UW-La Crosse basketball: Ken Koelbl's resignation stuns followers

UW-La Crosse coach Ken Koelbl, shown here coaching a game against Viterbo last year, stunned a number of people by announcing his resignation Thursday after 14 seasons with the Eagles. He is moving over to a full-time job in admissions.

Tribune file photo

Ken Koelbl, who grew up playing basketball in his hometown of Onalaska, starred at Viterbo University, dabbled briefly in a pro hoops career, then went on to coach in the college ranks, seemed like he was in it for the long haul.

Or so many folks who follow UW-La Crosse men’s basketball thought.

That all changed on Thursday afternoon as Koelbl resigned as the Eagles’ coach after 14 seasons and a 201-161 (.555) record. With the start of the 2017-18 season exactly one month away, the timing — and the decision — caught many by surprise, including UW-L athletic director Kim Blum.

Koelbl will remain with the university and continue to work in the admissions department, where he has been since 2003. He will become a full-time admissions counselor.

Koelbl and Blum met with the team late Thursday afternoon to inform them of Koelbl’s departure.

“The timing isn’t great for the basketball side of it, leaving at this point in time, but a position in the admission’s office opened up,” Koelbl said. “An email came last Friday about the position they have, so I talked to our director of admissions about it, about sliding over to that if it would work out.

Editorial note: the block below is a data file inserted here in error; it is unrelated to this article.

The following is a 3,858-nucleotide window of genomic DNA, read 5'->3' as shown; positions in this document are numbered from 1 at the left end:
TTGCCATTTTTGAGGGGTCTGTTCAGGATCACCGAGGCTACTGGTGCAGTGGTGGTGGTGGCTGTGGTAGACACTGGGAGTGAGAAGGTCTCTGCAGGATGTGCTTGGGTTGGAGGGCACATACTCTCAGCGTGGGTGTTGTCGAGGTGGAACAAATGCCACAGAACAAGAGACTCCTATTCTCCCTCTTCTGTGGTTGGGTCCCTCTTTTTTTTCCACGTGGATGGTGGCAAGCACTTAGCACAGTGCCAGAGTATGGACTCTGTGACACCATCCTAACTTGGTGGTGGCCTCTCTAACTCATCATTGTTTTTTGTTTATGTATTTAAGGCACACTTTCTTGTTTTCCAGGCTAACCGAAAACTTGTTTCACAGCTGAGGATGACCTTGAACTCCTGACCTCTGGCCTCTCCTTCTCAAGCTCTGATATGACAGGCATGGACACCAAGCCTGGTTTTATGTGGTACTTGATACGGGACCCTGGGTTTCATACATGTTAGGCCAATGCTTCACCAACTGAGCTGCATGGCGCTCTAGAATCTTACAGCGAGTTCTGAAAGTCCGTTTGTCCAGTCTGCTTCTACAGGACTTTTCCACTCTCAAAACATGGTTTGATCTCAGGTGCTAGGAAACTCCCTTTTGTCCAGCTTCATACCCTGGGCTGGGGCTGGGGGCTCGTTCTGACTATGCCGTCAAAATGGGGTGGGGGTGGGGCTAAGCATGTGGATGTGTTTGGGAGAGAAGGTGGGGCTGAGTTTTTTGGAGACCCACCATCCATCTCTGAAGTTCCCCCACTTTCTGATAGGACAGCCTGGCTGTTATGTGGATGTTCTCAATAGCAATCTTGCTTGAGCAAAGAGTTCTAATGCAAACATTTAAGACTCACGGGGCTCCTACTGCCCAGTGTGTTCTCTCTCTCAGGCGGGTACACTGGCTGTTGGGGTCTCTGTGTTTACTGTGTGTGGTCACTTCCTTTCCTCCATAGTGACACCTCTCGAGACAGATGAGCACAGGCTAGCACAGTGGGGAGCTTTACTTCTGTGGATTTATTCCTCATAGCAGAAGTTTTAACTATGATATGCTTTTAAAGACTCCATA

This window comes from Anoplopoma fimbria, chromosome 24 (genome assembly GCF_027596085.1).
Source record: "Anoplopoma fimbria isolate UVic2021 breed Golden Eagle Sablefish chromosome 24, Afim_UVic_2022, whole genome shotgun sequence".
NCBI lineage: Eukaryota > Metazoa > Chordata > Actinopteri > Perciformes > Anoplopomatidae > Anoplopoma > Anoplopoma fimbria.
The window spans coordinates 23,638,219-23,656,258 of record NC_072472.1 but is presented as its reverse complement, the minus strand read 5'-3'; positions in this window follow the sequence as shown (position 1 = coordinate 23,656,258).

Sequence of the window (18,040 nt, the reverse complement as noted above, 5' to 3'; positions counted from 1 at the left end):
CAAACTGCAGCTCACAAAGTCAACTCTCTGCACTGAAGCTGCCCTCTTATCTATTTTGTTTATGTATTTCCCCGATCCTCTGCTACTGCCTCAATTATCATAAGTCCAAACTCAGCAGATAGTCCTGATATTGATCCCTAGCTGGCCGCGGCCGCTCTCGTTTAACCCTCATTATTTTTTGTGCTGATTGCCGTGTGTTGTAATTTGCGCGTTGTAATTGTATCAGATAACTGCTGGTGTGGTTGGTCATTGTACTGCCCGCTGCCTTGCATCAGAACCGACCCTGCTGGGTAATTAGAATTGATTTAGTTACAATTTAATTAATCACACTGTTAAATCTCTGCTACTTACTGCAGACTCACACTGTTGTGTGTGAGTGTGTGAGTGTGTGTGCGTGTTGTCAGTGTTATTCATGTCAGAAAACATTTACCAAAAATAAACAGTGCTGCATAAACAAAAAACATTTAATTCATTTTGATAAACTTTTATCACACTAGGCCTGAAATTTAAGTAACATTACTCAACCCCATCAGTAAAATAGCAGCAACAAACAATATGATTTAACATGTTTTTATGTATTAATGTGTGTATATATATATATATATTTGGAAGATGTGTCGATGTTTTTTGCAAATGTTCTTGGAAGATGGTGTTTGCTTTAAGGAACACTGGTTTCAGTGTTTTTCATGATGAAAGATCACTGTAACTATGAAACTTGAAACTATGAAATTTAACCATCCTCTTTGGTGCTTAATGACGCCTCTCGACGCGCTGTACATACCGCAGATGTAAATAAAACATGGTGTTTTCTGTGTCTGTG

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UW-La Crosse basketball: Ken Koelbl's resignation stuns followers

UW-La Crosse coach Ken Koelbl talks with his team during a timeout in the first half of a WIAC touranment semfinal game against UW-River Falls in 2015. Koelbl, who announced his resignation on Thursday, compiled a 201-161 record during his 14-year career on the Eagles’ bench.

“I had conversations with my wife, Ellen, about it to see if this was indeed the right move. I have always enjoyed my time there (admissions) as it is different from coaching. It was almost a release from the coaching side of things.”

It what turned into a whirlwind three days, Koelbl went from one of the longest tenured coaches at UW-L to leaving a program he turned into a competitive one year in and year out.

Blum said she and Koelbl on Thursday afternoon, but she said she was surprised when the topic of the meeting was Koelbl’s resignation.

“Ken and I met today for the first time (this fall). I wasn’t expecting to have that (resignation) conversation today,” Blum said. “I certainly didn’t know it was coming. As I understand it, it was an opportunity (in admissions) that came up very recently. I know Ken really enjoys his admissions position and the admission folks think very highly of his work. Apparently they talked through it and it ended up making sense for Ken.”

Those surrounding the basketball team, they are still trying to make sense of losing a head coach that led the program to a WIAC title in 2016, its first since 1965. A coach that led the Eagles to nine winning seasons in the last 12 years.